|Nutrition Facts (per serving)|
|Servings: 2 to 3|
|Amount per serving|
|% Daily Value*|
|Total Fat 26g||33%|
|Saturated Fat 3g||17%|
|Total Carbohydrate 52g||19%|
|Dietary Fiber 5g||19%|
|Total Sugars 21g|
|Vitamin C 51mg||254%|
|*The % Daily Value (DV) tells you how much a nutrient in a food serving contributes to a daily diet. 2,000 calories a day is used for general nutrition advice.|
Pad thai is a noodle dish from Thailand that is popular around the world. It's a dish that combines different textures and flavors perfectly—chewy noodles with crunchy bean sprouts and tender meat, and flavors that balance between salty, sour, sweet, and savory.
Although today we associate pad thai sauce with tamarind, in this Southern Thai-style recipe the sourness comes instead from a combination of easy-to-find rice vinegar and lime juice. Several hundred years ago, traditional pad thai was made in just this way—without tamarind—and versions of this original recipe can still be found in various regions of Thailand.
Look for flat rice noodles in the Asian section of the supermarket. There you'll also find fish sauce, soy sauce, and rice vinegar. For the best results, don't overcook the noodles since they'll continue softening as you stir-fry. Keep the pan hot and toss with the sauce until you reach that perfect chewy-sticky consistency. Adjust the spice level by adding more or less fresh chiles and cayenne pepper or adding a little chili sauce for extra heat.
Click Play to See This Easy Pad Thai Recipe Come Together
For the Pad Thai Sauce:
1/3 cup good-quality chicken stock
3 tablespoons rice vinegar or white vinegar
1 tablespoon lime juice
3 to 4 tablespoons brown sugar
2 tablespoons fish sauce
1 tablespoon soy sauce
1/4 teaspoon cayenne pepper
For the Pad Thai:
1 boneless, skinless chicken breast or 1 to 2 thighs, chopped into small pieces
1 1/2 tablespoons soy sauce
8 ounces pad thai rice noodles
2 to 3 tablespoons vegetable oil
3 to 4 cloves garlic, minced
1 to 2 fresh red chiles or green chiles, finely sliced
1 teaspoon grated galangal or ginger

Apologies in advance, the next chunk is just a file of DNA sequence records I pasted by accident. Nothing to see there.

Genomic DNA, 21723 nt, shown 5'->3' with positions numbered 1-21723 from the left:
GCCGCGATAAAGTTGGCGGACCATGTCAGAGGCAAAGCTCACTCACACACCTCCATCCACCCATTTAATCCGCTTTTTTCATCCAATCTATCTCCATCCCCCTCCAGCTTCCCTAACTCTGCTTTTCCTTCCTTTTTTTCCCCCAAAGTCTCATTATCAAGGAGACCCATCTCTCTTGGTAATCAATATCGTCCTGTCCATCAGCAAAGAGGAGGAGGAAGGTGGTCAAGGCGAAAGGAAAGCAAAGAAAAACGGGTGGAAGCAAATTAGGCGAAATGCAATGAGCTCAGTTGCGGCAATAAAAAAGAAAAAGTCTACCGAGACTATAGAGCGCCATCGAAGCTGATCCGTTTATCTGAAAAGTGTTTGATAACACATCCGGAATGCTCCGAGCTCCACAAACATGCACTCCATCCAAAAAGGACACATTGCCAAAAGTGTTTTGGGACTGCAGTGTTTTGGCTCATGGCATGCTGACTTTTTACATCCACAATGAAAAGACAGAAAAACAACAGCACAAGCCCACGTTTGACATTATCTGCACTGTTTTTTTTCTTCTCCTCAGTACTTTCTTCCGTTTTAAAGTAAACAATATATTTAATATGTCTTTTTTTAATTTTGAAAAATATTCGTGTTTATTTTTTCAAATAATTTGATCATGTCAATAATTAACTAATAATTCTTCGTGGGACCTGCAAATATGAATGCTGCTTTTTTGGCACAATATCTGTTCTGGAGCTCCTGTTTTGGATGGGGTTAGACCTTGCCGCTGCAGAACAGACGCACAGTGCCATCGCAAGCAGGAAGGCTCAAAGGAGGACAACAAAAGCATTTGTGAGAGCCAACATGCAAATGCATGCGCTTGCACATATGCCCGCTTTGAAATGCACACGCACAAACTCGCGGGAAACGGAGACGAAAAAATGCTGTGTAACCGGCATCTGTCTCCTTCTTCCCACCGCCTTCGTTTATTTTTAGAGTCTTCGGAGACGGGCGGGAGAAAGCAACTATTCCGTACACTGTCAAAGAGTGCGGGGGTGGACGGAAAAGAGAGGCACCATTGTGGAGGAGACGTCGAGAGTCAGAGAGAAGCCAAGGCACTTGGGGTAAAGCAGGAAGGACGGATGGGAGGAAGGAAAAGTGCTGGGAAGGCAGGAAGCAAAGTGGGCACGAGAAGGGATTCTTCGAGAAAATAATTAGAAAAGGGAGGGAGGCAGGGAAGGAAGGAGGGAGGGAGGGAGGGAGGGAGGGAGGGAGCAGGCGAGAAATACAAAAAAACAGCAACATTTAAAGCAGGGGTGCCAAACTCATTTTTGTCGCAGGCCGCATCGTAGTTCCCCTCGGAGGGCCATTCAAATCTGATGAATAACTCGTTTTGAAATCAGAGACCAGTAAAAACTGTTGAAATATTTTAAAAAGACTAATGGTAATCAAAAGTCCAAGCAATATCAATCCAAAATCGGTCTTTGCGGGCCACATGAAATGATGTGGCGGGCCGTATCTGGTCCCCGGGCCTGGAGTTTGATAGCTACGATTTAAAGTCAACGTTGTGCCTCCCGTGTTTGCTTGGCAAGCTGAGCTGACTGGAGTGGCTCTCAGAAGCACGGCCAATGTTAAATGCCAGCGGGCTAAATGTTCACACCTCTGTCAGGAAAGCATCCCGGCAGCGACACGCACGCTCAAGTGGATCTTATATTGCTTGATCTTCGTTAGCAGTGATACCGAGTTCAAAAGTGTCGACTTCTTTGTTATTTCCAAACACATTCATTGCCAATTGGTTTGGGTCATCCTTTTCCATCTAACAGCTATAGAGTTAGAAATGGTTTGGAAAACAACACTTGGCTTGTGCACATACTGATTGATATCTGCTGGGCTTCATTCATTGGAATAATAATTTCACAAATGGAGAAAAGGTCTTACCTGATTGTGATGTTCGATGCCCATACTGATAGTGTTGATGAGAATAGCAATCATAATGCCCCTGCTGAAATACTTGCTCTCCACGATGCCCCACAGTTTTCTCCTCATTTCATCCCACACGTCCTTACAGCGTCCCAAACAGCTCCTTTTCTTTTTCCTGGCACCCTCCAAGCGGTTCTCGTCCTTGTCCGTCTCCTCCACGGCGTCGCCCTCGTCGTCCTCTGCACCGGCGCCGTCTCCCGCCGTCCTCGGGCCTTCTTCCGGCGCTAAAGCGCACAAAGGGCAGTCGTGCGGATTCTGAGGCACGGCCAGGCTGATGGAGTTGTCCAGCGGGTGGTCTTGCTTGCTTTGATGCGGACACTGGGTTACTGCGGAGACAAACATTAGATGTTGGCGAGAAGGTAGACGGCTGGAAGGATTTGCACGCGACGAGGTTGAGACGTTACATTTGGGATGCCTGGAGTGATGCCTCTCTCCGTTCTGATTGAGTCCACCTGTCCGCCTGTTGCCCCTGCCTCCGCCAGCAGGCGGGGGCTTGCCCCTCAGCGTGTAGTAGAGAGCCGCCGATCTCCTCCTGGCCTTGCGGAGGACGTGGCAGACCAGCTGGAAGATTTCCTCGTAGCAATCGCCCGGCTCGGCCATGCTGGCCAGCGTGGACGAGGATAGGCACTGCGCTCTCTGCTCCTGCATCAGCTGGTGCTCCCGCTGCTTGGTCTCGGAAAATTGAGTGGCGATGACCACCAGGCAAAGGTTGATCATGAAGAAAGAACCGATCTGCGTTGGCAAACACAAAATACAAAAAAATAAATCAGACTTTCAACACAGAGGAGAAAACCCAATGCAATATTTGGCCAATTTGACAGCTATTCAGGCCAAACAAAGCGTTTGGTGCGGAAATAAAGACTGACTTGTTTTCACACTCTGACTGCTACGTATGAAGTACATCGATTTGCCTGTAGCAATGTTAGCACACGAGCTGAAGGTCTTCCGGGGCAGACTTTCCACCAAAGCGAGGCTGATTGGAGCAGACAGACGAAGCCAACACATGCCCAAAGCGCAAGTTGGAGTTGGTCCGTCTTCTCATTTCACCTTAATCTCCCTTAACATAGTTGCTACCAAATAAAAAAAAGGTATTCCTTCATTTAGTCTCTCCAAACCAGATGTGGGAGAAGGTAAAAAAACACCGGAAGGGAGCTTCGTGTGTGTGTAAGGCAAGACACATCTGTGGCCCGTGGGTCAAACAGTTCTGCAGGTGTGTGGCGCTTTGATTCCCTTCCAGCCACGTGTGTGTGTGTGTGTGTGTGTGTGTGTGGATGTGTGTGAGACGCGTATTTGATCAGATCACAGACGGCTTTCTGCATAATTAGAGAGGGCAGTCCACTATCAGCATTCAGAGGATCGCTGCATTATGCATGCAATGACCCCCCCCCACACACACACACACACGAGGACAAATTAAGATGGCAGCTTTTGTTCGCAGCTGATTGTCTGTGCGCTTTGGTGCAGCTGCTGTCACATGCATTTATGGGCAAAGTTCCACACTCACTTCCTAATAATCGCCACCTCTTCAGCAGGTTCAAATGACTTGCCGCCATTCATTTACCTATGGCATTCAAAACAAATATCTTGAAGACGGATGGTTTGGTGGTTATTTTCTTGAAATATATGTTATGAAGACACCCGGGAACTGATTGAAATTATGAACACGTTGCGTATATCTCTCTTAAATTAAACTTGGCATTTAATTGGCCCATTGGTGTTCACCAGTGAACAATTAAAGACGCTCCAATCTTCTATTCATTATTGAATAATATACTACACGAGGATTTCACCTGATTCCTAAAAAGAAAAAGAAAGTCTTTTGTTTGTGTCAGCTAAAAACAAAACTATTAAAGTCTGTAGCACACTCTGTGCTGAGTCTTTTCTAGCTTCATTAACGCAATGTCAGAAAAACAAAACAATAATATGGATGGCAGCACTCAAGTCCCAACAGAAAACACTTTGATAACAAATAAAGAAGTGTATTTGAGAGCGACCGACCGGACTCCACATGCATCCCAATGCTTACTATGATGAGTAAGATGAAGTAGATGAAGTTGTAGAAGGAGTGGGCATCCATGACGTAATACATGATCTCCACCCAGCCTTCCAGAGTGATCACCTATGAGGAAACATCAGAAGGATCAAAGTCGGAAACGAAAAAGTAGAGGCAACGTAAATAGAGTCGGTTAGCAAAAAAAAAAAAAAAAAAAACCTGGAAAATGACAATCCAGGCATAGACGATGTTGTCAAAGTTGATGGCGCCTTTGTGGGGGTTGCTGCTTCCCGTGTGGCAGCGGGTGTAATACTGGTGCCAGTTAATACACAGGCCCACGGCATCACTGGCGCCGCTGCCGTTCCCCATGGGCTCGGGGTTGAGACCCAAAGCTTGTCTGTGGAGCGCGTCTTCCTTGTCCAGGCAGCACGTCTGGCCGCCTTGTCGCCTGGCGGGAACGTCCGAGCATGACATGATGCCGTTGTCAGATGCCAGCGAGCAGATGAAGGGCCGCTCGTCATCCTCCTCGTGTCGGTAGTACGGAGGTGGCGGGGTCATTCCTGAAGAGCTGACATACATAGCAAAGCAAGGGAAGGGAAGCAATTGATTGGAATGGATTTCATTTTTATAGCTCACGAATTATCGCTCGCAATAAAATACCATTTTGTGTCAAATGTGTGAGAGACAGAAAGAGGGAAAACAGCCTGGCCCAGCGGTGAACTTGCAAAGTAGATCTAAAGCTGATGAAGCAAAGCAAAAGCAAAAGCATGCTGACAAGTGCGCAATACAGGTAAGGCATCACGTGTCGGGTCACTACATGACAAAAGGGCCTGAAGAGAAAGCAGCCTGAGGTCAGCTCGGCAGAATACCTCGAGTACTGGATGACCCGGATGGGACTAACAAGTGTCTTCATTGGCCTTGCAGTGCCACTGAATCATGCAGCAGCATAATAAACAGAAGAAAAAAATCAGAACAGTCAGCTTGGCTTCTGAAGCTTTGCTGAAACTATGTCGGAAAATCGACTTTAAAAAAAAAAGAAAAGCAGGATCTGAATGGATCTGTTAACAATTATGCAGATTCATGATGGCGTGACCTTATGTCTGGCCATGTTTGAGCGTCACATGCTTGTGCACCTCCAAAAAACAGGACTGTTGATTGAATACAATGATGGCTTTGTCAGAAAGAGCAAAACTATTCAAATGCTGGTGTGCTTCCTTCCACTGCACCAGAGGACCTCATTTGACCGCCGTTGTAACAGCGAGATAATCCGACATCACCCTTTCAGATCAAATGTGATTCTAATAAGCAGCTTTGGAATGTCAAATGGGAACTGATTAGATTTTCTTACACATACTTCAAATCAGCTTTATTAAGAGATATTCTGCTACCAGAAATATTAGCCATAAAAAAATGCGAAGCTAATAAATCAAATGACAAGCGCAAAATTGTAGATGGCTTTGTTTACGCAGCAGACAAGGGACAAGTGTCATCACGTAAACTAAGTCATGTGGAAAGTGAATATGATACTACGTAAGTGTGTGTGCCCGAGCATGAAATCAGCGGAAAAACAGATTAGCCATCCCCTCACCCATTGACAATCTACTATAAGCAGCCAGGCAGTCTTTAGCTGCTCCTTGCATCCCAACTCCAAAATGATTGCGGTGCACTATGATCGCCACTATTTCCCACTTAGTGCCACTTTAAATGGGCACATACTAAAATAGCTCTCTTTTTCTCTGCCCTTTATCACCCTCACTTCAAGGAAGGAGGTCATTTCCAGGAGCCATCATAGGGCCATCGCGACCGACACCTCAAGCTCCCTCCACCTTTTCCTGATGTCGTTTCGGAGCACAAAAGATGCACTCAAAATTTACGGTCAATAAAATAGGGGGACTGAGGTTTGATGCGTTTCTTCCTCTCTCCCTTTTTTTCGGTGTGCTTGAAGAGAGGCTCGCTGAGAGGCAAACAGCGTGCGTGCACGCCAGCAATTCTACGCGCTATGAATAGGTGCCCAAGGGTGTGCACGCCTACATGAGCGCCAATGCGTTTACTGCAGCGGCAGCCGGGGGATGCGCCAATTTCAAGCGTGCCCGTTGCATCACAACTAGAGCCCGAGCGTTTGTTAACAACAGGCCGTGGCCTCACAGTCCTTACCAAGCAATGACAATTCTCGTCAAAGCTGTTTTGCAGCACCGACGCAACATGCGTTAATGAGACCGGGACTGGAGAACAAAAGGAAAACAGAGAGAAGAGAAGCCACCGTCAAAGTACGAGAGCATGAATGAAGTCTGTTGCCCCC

10 to 15 medium raw shrimp, peeled
1 large egg
2 cups bean sprouts
4 green onions, sliced
1 lime, cut into wedges, for serving
1/3 cup dry-roasted unsalted peanuts, chopped
Gather the ingredients.
Combine the chicken stock, rice vinegar, lime juice, brown sugar, fish sauce, 1 tablespoon soy sauce, and cayenne pepper in a cup or small bowl, stirring to dissolve the sugar. Set aside.
Place the chopped chicken in a bowl and toss with the 1 1/2 tablespoons soy sauce. Set aside.
Bring a large pot of water to boil. Add the rice noodles and cook approximately 6 minutes, or until soft enough to bend easily but still firm and a little crunchy when you try to eat it (undercooked by regular standards). Drain and rinse noodles briefly with cold water to keep them from sticking. Set aside.
Heat a wok or large frying pan over medium-high heat. Drizzle in the oil and swirl around. Add the garlic, chili, and galangal or ginger. Stir-fry 1 minute.
Add the chicken and stir-fry 2 minutes. Add the shrimp, continuing to stir-fry until they turn pink and chicken is opaque—about 2 to 3 minutes.
When pan becomes dry, add 1 to 2 tablespoons of the pad thai sauce—just enough to keep ingredients frying nicely.
Push the ingredients to the side of the pan (if the pan is dry, drizzle in a little oil). Crack the egg into the empty space and stir-fry quickly to scramble.
Add the drained noodles plus 3 to 4 tablespoons of the pad thai sauce. Using two utensils, lift and turn the noodles with the other ingredients. Continue in this way, adding more sauce every minute or two, until all the sauce has been added and noodles are chewy and a little bit sticky, 8 to 10 minutes.
Fold in the bean sprouts and green onion. Remove from heat and taste-test, adding more fish sauce or lime until the desired taste is achieved.
Portion out onto individual plates and add a lime wedge on the side. Top with a sprinkle of chopped peanuts.
- For a gluten-free version, use wheat-free soy sauce.
- Adjust the spice level of this dish by adding less or more red chile. As written, this recipe is moderately spicy. For extra spice, leave the seeds inside the chiles.
- Make using all chicken or all shrimp, if desired.
- To make this vegetarian, swap the meat for cubed tofu, leave out the egg, and swap the fish sauce for more soy sauce.
- You can also make pad thai sauce using tamarind paste.
What Is the Difference Between Lo Mein and Pad Thai Noodles?
Lo mein noodles are a type of Chinese egg noodle. They are round in shape and are typically used for Chinese stir-fry dishes. Pad thai noodles are a style of Thai rice noodles that are chewy and perfect for stir-frying when making pad thai.